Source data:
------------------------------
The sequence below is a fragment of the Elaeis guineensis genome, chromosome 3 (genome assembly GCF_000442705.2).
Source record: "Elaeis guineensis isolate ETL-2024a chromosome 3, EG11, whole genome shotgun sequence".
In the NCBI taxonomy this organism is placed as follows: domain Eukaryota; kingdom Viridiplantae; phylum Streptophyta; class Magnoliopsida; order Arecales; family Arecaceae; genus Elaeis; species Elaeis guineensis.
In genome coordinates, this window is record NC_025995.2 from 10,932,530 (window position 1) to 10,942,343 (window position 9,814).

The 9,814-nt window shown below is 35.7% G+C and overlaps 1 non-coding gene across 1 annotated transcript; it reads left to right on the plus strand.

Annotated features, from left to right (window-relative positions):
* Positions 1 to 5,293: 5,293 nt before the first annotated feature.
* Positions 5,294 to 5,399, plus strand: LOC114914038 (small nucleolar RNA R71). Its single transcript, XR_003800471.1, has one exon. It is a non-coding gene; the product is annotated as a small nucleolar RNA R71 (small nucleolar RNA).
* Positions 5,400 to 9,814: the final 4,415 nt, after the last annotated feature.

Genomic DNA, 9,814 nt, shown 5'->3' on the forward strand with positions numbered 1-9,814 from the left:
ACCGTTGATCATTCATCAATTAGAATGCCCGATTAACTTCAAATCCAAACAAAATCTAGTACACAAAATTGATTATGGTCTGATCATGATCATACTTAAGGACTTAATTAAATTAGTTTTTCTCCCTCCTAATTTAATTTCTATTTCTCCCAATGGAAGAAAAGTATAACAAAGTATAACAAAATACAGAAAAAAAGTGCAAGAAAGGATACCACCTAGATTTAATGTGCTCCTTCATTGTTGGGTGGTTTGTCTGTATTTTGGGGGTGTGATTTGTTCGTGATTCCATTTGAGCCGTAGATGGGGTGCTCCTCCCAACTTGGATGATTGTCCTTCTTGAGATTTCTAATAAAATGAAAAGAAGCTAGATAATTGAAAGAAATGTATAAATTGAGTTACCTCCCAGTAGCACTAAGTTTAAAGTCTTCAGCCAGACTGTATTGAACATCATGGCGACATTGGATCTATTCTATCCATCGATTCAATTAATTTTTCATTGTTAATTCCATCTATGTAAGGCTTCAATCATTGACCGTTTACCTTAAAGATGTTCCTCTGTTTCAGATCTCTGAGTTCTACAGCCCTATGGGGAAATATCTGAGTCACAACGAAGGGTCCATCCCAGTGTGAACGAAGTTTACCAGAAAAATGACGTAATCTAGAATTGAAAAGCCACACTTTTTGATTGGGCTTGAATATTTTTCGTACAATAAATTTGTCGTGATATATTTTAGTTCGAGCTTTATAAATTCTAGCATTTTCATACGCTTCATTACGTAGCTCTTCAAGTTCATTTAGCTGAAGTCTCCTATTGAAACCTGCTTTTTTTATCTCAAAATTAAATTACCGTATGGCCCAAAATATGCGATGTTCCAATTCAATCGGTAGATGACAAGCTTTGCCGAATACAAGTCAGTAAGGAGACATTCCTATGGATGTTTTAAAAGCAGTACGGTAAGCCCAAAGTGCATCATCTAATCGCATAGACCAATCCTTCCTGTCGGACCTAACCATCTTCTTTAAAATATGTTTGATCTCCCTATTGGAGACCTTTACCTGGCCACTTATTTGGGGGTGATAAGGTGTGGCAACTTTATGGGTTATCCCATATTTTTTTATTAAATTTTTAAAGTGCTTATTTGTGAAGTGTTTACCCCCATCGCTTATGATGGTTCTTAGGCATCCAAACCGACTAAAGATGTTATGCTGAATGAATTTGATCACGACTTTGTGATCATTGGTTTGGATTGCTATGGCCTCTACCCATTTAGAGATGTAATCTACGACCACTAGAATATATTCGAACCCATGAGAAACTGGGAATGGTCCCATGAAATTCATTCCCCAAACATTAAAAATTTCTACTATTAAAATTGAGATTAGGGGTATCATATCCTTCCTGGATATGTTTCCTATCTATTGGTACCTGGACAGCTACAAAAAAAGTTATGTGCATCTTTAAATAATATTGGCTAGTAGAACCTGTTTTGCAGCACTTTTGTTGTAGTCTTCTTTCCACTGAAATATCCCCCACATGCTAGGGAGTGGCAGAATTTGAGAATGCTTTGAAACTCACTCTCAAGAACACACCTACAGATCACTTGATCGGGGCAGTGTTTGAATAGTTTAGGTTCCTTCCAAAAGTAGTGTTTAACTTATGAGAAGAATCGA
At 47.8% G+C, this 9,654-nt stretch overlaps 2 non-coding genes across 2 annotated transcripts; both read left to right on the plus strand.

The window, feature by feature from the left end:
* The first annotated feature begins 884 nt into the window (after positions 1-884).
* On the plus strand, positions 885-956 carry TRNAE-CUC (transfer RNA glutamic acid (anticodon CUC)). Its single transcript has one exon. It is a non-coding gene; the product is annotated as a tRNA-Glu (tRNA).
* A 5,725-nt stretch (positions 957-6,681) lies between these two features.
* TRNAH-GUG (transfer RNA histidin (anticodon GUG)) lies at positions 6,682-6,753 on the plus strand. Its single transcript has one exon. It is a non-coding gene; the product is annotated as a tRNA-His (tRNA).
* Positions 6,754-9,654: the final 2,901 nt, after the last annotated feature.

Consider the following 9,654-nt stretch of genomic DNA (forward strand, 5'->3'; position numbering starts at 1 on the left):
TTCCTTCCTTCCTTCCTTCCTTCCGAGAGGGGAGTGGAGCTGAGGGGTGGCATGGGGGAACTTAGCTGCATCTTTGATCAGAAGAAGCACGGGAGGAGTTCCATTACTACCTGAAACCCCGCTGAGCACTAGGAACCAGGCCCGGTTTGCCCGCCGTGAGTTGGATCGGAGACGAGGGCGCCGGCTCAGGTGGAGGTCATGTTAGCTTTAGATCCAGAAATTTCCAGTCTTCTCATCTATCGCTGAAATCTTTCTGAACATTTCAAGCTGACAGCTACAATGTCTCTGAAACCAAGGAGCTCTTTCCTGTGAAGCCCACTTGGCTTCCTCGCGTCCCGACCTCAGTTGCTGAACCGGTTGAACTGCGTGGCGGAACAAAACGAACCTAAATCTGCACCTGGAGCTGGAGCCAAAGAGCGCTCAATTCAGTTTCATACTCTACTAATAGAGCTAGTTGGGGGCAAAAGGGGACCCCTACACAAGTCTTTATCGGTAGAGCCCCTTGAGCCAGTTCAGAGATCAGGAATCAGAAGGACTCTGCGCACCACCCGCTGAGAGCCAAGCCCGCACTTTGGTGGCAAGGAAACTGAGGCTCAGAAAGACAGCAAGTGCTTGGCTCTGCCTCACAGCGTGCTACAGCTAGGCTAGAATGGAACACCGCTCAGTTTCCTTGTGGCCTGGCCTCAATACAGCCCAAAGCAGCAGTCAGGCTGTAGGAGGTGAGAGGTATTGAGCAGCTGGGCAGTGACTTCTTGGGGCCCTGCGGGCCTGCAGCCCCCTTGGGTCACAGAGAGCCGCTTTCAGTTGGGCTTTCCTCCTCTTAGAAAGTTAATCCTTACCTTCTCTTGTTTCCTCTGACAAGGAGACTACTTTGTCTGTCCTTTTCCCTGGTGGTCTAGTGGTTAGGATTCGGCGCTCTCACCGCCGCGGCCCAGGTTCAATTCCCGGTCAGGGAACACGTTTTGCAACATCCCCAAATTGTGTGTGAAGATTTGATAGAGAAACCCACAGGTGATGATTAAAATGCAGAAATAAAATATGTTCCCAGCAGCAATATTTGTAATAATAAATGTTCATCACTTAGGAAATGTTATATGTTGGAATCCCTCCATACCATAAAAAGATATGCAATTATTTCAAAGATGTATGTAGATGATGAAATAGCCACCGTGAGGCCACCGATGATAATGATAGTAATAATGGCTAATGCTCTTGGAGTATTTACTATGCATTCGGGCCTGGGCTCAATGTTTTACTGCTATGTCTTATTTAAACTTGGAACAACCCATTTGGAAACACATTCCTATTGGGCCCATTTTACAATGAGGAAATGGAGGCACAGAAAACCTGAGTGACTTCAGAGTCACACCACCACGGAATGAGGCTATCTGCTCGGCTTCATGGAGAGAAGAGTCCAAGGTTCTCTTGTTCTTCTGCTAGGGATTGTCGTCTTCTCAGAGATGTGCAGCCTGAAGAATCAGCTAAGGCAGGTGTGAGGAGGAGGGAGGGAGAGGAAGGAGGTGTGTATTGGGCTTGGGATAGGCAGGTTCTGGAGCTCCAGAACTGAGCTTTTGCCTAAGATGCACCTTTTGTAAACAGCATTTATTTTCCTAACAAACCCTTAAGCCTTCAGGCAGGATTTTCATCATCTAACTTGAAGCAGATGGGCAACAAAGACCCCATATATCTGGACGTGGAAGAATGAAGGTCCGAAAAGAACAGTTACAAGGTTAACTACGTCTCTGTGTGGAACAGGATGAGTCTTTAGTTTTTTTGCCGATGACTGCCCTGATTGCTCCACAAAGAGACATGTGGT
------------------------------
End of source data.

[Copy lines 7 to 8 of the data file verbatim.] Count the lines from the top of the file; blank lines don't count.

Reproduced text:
* Positions 1 to 5,293: 5,293 nt before the first annotated feature.
* Positions 5,294 to 5,399, plus strand: LOC114914038 (small nucleolar RNA R71). Its single transcript, XR_003800471.1, has one exon. It is a non-coding gene; the product is annotated as a small nucleolar RNA R71 (small nucleolar RNA).